Hedgeye Retail’s Take:  A niche product for sure, but one that has a very loyal customer base.  We wonder how successful the iconic sandal company will be with its efforts moving into more traditional closed toe footwear.  Clearly a little private equity infusion is helping to push the brand beyond its 60 year sandal history.


Uptick in M&A activity - The thrift that companies exercised during the recession by building up their balance sheets is coming back to haunt them in the form of pressure to buy, and it’s lifting the mergers-and-acquisitions market to levels that could approach historic highs. Global M&A activity bounced back in 2010, rising 22.7 percent to $2.09 trillion over 2009 as U.S. M&A rose a less robust 2.8 percent to $714.3 billion, according to The Mergermarket Group. Still, both volume figures were well below the levels of 2008, when global activity hit $2.5 trillion despite a near freeze in fourth-quarter activity following the year’s financial crisis, and the progressively higher levels of M&A from 2005 to 2007. <WWD>

Hedgeye Retail’s Take:  Nothing like a banker bonanza as we head into more uncertain times from a macro perspective.  From a retail standpoint, we note that there are still numerous rumored deals that remain on the table.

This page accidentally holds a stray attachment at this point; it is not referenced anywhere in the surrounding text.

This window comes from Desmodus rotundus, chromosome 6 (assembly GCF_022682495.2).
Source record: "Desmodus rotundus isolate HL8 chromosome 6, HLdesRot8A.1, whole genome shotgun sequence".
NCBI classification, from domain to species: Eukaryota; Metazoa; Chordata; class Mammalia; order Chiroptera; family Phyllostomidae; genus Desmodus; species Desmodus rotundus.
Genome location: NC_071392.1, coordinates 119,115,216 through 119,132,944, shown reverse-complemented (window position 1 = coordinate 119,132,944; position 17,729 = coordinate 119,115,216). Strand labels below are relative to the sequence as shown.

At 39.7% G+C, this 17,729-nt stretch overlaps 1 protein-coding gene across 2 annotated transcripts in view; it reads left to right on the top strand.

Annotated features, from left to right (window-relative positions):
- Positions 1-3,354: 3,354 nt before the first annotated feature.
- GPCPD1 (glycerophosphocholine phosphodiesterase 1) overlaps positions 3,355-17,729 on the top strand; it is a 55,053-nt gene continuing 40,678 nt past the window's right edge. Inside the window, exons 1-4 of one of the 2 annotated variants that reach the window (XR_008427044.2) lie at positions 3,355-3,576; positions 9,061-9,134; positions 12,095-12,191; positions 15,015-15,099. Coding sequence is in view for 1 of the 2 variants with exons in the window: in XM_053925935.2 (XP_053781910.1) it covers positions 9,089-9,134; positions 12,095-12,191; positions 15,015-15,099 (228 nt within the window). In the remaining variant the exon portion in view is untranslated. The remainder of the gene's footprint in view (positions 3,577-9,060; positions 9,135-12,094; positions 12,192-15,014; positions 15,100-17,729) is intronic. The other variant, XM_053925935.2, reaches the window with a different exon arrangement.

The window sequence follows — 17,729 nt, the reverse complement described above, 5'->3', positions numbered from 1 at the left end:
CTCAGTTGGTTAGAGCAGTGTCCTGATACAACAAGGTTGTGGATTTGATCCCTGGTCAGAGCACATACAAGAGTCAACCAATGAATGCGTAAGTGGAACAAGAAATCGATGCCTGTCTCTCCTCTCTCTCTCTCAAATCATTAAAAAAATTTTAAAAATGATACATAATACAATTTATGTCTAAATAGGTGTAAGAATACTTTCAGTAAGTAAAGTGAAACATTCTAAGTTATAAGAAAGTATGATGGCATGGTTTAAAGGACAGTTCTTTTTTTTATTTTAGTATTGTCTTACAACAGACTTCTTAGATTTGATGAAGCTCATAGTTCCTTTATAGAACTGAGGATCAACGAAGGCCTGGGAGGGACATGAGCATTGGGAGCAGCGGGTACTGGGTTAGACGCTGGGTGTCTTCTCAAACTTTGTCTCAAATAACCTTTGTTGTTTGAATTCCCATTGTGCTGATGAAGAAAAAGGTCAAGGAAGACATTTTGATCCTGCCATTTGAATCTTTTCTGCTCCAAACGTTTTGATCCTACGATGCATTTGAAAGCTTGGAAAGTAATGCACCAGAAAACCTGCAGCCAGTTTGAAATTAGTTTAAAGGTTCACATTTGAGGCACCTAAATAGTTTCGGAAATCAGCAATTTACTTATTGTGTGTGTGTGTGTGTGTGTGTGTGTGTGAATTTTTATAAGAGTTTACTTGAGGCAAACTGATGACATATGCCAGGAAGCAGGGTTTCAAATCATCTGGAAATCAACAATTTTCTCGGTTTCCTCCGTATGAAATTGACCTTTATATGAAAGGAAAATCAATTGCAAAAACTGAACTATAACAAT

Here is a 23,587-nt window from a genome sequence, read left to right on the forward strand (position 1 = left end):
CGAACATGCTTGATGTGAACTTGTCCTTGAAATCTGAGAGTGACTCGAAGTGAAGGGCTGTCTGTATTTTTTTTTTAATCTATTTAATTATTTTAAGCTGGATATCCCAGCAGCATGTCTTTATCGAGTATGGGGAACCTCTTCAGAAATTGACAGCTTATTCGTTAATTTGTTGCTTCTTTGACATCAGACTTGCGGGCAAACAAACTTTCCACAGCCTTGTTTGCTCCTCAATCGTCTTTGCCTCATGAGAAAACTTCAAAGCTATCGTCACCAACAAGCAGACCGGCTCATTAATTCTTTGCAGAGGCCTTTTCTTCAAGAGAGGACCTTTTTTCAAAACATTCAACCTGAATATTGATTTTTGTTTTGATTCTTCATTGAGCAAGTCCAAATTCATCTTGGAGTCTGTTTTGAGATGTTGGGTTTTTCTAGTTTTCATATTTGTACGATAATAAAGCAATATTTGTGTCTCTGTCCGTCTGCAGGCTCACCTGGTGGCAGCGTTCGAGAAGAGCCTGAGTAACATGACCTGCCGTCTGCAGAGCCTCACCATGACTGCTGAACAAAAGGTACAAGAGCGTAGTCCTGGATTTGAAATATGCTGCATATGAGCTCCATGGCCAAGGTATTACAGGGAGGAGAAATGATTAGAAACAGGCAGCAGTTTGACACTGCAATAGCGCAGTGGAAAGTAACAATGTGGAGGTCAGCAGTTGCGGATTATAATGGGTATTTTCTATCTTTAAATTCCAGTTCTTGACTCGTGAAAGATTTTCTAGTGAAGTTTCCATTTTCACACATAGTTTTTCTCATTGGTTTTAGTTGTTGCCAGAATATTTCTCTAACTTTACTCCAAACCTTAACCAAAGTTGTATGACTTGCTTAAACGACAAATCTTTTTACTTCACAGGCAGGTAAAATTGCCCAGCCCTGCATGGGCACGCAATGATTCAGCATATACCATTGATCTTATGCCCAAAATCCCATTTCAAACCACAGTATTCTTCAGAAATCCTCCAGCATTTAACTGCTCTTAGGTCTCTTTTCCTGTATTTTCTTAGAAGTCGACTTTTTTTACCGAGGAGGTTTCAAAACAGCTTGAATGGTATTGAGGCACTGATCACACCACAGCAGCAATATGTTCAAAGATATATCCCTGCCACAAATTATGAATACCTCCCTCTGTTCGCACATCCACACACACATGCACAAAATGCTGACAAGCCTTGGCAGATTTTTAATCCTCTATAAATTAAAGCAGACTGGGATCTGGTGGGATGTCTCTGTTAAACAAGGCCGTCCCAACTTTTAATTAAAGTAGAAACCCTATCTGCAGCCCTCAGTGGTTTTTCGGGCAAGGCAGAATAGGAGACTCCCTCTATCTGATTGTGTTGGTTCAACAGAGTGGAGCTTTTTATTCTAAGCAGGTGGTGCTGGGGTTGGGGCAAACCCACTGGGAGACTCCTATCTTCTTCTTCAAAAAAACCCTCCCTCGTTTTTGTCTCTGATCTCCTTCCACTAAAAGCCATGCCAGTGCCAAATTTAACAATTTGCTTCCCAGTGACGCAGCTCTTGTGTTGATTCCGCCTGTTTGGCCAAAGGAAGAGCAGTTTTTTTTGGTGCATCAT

Earthquake Hits Luxury Companies  - The stars have aligned for the luxury industry since the global recovery began. But the earthquake in Japan is a reminder of how quickly tragedy can change the industry's prospects.  Japanese investors dumped stocks Monday in response to Friday's earthquake, with the Nikkei 225 tumbling 6%. While the U.S. stock market fell just a fraction of that amount, luxury highfliers came under fire. Tiffany, which trades at 18 times this year's consensus earnings, fell 5%. Coach and Burberry Group of the U.K. fell by similar amounts.  Luxury investors have learned to pay less attention to Japan in recent years. Once vital, Japan accounted for 19% of Tiffany's sales in 2009, compared with 28% in 2000. <WallstreetJournal>